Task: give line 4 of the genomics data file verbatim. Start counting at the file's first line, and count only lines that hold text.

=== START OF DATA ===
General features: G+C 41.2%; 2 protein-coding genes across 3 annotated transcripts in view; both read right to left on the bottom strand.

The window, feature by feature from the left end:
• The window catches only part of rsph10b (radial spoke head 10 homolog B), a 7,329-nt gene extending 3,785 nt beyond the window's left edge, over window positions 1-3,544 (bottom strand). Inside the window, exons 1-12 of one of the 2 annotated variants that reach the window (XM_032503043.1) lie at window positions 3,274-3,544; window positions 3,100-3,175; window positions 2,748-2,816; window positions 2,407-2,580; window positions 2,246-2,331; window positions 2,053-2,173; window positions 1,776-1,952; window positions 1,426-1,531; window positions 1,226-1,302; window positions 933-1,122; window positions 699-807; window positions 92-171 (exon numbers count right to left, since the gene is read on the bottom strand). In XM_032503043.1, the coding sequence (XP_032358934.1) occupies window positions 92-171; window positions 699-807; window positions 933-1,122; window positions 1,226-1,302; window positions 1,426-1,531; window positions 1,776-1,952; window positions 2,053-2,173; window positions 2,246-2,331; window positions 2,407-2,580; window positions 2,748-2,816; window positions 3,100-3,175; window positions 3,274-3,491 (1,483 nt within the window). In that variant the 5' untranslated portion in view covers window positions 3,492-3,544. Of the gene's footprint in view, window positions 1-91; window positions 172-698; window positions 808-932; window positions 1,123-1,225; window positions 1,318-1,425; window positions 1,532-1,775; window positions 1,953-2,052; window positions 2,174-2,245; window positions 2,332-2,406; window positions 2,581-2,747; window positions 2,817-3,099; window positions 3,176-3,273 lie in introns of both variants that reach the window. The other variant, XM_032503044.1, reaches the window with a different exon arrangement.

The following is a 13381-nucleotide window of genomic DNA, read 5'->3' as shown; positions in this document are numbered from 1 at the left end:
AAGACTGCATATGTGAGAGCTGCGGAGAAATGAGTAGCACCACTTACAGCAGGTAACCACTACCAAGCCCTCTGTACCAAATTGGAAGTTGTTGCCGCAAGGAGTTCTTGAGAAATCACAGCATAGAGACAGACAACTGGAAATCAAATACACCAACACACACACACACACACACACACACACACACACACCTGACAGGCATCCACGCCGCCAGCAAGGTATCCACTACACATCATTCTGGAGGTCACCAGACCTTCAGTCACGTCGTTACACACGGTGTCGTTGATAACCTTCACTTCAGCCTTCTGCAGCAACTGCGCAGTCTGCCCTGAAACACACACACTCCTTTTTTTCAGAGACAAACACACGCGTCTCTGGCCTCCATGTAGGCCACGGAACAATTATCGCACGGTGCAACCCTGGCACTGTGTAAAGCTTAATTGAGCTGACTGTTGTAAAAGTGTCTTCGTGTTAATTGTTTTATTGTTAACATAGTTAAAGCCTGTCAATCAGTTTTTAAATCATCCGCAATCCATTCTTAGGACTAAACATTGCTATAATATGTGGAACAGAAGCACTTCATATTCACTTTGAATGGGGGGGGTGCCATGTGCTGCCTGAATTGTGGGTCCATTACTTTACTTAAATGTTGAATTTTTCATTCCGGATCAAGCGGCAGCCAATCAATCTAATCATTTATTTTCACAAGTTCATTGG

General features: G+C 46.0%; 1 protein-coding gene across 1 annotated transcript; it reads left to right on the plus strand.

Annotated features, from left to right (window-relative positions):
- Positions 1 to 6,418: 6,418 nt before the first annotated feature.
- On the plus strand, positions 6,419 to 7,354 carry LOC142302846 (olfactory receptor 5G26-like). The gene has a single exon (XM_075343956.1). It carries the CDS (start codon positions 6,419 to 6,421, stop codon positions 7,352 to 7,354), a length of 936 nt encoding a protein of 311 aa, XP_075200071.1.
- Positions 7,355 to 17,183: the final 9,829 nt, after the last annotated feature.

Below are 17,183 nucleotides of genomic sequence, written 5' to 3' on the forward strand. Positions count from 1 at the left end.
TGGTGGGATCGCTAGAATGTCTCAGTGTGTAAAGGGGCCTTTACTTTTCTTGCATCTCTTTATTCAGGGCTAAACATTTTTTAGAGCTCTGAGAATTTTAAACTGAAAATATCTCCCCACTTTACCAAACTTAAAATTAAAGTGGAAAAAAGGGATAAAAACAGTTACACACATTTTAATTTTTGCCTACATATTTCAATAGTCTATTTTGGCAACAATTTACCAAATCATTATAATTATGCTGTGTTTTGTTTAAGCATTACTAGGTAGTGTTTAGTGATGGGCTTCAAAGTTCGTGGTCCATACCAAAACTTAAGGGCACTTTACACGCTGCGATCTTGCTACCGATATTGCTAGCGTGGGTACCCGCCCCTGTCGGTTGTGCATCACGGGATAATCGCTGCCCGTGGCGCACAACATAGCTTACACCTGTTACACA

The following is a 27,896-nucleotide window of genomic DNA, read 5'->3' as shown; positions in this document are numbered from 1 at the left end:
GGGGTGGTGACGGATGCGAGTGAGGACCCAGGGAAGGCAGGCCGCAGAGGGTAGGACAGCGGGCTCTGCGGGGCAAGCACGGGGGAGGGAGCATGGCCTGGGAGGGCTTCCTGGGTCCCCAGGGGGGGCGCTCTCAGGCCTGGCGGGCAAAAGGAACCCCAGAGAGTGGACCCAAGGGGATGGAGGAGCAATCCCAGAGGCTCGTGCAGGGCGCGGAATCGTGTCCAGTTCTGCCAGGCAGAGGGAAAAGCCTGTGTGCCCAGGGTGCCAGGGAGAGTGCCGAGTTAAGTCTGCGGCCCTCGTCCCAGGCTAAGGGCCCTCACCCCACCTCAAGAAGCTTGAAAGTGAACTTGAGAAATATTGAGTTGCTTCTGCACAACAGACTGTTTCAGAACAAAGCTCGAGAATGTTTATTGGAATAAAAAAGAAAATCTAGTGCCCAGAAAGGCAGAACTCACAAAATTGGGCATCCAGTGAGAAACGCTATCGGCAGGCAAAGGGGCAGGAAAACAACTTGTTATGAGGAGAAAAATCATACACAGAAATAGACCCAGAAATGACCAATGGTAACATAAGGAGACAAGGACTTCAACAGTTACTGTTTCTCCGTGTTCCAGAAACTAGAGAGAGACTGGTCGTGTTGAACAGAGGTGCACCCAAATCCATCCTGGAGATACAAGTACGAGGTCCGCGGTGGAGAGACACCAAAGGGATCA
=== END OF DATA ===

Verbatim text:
The following is a 13381-nucleotide window of genomic DNA, read 5'->3' as shown; positions in this document are numbered from 1 at the left end: